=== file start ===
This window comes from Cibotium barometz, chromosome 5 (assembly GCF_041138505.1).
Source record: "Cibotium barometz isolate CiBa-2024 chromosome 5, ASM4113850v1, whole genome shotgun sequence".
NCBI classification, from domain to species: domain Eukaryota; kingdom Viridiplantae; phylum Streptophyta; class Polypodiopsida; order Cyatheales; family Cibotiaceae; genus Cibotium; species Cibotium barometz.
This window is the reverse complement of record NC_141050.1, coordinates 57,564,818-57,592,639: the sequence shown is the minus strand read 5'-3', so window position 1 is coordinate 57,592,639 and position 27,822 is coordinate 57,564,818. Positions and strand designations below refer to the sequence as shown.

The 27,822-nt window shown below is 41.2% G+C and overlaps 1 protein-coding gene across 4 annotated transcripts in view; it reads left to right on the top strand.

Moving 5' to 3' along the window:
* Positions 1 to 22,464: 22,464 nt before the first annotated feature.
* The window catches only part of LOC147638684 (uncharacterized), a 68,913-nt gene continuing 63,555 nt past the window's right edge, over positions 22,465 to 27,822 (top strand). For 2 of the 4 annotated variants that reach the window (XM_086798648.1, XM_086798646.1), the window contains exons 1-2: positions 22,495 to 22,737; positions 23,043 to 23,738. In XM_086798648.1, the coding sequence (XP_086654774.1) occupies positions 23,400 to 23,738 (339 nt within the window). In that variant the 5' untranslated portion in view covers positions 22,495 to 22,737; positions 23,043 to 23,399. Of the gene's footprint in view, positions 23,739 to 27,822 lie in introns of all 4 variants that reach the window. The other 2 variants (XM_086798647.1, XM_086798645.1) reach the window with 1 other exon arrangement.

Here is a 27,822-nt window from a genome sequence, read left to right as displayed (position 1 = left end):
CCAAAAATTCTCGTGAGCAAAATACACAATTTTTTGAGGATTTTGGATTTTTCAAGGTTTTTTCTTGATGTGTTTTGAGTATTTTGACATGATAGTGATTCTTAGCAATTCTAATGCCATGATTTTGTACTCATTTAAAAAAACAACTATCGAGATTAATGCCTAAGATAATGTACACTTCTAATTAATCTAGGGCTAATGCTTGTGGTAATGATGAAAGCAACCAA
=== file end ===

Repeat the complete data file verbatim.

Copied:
This window comes from Cibotium barometz, chromosome 5 (assembly GCF_041138505.1).
Source record: "Cibotium barometz isolate CiBa-2024 chromosome 5, ASM4113850v1, whole genome shotgun sequence".
NCBI classification, from domain to species: domain Eukaryota; kingdom Viridiplantae; phylum Streptophyta; class Polypodiopsida; order Cyatheales; family Cibotiaceae; genus Cibotium; species Cibotium barometz.
This window is the reverse complement of record NC_141050.1, coordinates 57,564,818-57,592,639: the sequence shown is the minus strand read 5'-3', so window position 1 is coordinate 57,592,639 and position 27,822 is coordinate 57,564,818. Positions and strand designations below refer to the sequence as shown.

The 27,822-nt window shown below is 41.2% G+C and overlaps 1 protein-coding gene across 4 annotated transcripts in view; it reads left to right on the top strand.

Moving 5' to 3' along the window:
* Positions 1 to 22,464: 22,464 nt before the first annotated feature.
* The window catches only part of LOC147638684 (uncharacterized), a 68,913-nt gene continuing 63,555 nt past the window's right edge, over positions 22,465 to 27,822 (top strand). For 2 of the 4 annotated variants that reach the window (XM_086798648.1, XM_086798646.1), the window contains exons 1-2: positions 22,495 to 22,737; positions 23,043 to 23,738. In XM_086798648.1, the coding sequence (XP_086654774.1) occupies positions 23,400 to 23,738 (339 nt within the window). In that variant the 5' untranslated portion in view covers positions 22,495 to 22,737; positions 23,043 to 23,399. Of the gene's footprint in view, positions 23,739 to 27,822 lie in introns of all 4 variants that reach the window. The other 2 variants (XM_086798647.1, XM_086798645.1) reach the window with 1 other exon arrangement.

Here is a 27,822-nt window from a genome sequence, read left to right as displayed (position 1 = left end):
CCAAAAATTCTCGTGAGCAAAATACACAATTTTTTGAGGATTTTGGATTTTTCAAGGTTTTTTCTTGATGTGTTTTGAGTATTTTGACATGATAGTGATTCTTAGCAATTCTAATGCCATGATTTTGTACTCATTTAAAAAAACAACTATCGAGATTAATGCCTAAGATAATGTACACTTCTAATTAATCTAGGGCTAATGCTTGTGGTAATGATGAAAGCAACCAA